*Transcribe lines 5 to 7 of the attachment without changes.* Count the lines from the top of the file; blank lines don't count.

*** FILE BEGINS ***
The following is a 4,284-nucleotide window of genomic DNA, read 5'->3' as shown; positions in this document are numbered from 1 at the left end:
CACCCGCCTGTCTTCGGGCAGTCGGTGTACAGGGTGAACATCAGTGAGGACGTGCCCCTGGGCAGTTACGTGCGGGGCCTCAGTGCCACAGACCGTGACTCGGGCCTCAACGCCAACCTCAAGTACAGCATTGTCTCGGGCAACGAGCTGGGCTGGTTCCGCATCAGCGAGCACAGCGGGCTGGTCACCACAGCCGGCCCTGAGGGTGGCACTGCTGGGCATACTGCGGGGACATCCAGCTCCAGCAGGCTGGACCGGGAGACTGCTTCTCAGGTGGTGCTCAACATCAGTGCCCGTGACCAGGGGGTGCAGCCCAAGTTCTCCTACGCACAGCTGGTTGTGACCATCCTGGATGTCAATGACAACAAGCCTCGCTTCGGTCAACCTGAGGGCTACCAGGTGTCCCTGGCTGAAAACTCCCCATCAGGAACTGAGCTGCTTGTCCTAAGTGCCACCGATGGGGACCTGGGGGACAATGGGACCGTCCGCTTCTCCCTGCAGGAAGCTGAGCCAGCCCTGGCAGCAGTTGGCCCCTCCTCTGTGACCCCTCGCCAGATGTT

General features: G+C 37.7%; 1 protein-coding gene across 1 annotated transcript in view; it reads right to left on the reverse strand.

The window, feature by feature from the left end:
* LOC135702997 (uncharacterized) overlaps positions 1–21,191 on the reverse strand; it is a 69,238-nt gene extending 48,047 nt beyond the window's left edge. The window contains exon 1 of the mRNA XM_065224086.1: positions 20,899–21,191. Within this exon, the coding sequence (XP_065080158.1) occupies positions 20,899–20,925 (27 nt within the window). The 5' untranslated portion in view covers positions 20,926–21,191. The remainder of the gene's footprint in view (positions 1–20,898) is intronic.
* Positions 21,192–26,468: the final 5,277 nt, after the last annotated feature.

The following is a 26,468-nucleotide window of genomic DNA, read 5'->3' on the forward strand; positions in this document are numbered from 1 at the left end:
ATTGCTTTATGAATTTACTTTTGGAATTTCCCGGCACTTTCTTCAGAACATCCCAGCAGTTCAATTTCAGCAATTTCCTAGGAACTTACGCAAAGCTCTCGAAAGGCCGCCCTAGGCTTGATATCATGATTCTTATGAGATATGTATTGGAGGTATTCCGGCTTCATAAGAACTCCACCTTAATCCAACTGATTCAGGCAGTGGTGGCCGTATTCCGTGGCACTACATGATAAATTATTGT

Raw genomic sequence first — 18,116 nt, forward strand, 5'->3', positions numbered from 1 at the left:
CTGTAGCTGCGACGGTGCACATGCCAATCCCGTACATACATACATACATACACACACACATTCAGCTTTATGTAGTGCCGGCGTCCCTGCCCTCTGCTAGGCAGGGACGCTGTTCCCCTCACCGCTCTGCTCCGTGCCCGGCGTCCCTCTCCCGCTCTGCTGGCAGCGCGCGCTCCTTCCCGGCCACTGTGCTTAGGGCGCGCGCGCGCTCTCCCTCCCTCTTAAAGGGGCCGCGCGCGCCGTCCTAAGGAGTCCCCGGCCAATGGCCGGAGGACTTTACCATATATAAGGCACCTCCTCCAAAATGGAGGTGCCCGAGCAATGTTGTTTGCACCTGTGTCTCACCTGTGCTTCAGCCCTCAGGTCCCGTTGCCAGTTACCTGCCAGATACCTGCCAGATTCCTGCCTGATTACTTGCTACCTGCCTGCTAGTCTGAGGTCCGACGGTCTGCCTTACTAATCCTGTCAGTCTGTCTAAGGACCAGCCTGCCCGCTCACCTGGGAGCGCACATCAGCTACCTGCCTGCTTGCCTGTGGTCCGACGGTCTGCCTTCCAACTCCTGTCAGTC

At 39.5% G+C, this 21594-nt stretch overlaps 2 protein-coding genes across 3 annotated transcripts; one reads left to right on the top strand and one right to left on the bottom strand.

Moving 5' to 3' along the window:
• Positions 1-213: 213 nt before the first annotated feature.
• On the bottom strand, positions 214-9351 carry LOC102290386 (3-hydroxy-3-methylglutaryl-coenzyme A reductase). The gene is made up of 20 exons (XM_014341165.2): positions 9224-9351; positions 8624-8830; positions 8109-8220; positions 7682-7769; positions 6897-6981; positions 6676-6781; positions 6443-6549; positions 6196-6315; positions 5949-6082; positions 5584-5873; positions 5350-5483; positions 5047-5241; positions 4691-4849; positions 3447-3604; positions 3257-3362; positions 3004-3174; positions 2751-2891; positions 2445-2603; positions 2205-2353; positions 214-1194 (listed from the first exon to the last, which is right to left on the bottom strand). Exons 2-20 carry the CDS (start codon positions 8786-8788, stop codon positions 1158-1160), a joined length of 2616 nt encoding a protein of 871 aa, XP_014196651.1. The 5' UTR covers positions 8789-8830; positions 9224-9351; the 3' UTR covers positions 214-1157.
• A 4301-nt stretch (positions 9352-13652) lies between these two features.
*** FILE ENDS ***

* LOC135702997 (uncharacterized) overlaps positions 1–21,191 on the reverse strand; it is a 69,238-nt gene extending 48,047 nt beyond the window's left edge. The window contains exon 1 of the mRNA XM_065224086.1: positions 20,899–21,191. Within this exon, the coding sequence (XP_065080158.1) occupies positions 20,899–20,925 (27 nt within the window). The 5' untranslated portion in view covers positions 20,926–21,191. The remainder of the gene's footprint in view (positions 1–20,898) is intronic.
* Positions 21,192–26,468: the final 5,277 nt, after the last annotated feature.

The following is a 26,468-nucleotide window of genomic DNA, read 5'->3' on the forward strand; positions in this document are numbered from 1 at the left end: